FlyExclusive plans to continue its rapid expansion, executives told attendees at a ceremony to open a new 48,000 square feet maintenance hangar today in Kinston, North Carolina.
President and Chief Operating Officer Tommy Sowers says the company has hired 150 maintenance technicians in the past seven months and expects to add 100 more similar positions in the coming months.
The leading private jet fleet operator now operates three maintenance shifts on a 24/7 basis.
The new hangar includes 11,000 square feet of space dedicated to interior refurbishment, including re-covering seats, cabinets, and paneling.
It also includes facilities that enable FlyExclusive to install the Garmin G5000 Flight Deck into its fleet of Citation Excels.
Last year, FlyExclusive unveiled a 24,000 square feet stripping and painting facility.
The company’s fleet sourcing model had been buying and leasing preowned jets and then painting and refurbishing them, although it expects its first new aircraft delivery next year as part of its recently announced fractional ownership program.
“We want to be the most vertically integrated private aviation company in the world,” Sowers says.
With its fleet size expected to pass the century mark by early next year, Founder and CEO Jim Segrave tells Private Jet Card Comparisons more growth is in the pipeline.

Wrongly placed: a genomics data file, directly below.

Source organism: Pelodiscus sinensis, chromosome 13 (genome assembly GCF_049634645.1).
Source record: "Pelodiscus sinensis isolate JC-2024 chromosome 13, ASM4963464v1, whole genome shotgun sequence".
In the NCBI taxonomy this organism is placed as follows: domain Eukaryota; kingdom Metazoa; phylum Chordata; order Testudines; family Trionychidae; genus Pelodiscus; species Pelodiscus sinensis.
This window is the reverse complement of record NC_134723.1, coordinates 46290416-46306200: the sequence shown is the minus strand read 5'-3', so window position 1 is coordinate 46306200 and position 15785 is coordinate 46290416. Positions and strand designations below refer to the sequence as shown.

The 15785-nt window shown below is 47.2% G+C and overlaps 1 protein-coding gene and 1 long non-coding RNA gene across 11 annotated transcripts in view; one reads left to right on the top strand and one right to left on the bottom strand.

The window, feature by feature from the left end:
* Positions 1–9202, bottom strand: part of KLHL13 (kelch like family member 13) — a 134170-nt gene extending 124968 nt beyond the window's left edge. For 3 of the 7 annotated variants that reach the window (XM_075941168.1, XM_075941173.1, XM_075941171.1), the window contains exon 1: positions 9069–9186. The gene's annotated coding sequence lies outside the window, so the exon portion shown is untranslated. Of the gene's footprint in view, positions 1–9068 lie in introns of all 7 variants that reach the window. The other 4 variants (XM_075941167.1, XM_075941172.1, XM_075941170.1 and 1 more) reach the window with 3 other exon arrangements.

An additional bigger hangar, a new FBO, and a terminal are under development.
The company also plans to launch its own simulator facility for pilot training, and it will build a hotel at the Kinston Regional Jetport, where it is headquartered.
The former military airport has an 11,000-feet runway, the longest east of the Mississippi.
Segrave says that move will bring money currently spent on 6,000 annual hotel room nights to North Carolina.
The overall plan will mean around 2,500 total jobs, mostly in Kinston, says Chief Strategy Officer Mike Guina.
The company currently has around 800 employees, with that number expected to hit 1,000 by early next year. It has added a net of 120 pilots since the beginning of the year as the total workforce grew from 450.
Executives say the investments mean 80% of maintenance is now done in-house. The goal is to have 90% of pilot training in-house by 2024.
Sowers says vertical integration decreases FlyExclusive’s dependence on the supply chains of third-party providers, which increases reliability.
As the industry struggles to handle record volume, nearly 44% of Private Jet Card Comparisons subscribers say they had flights impacted by delays or cancelations, more than double from last year.
In addition to handling its in-house needs, FlyExclusive last year began taking third-party customers for its paint shop.
Sowers says the company has been successfully integrating its own work with outside customers.
For example, in the fourth quarter, when Fly’s fleet has its highest utilization, the company recently launched an incentive. It offers aircraft owners jet card member rates to fly while their airplane is in the shop.
Segrave says the company has increased membership in its Jet Club jet card program by 133% year-over-year.
He launched FlyExclusive in 2015 after selling Segrave Aviation to Delta Air Lines in 2010.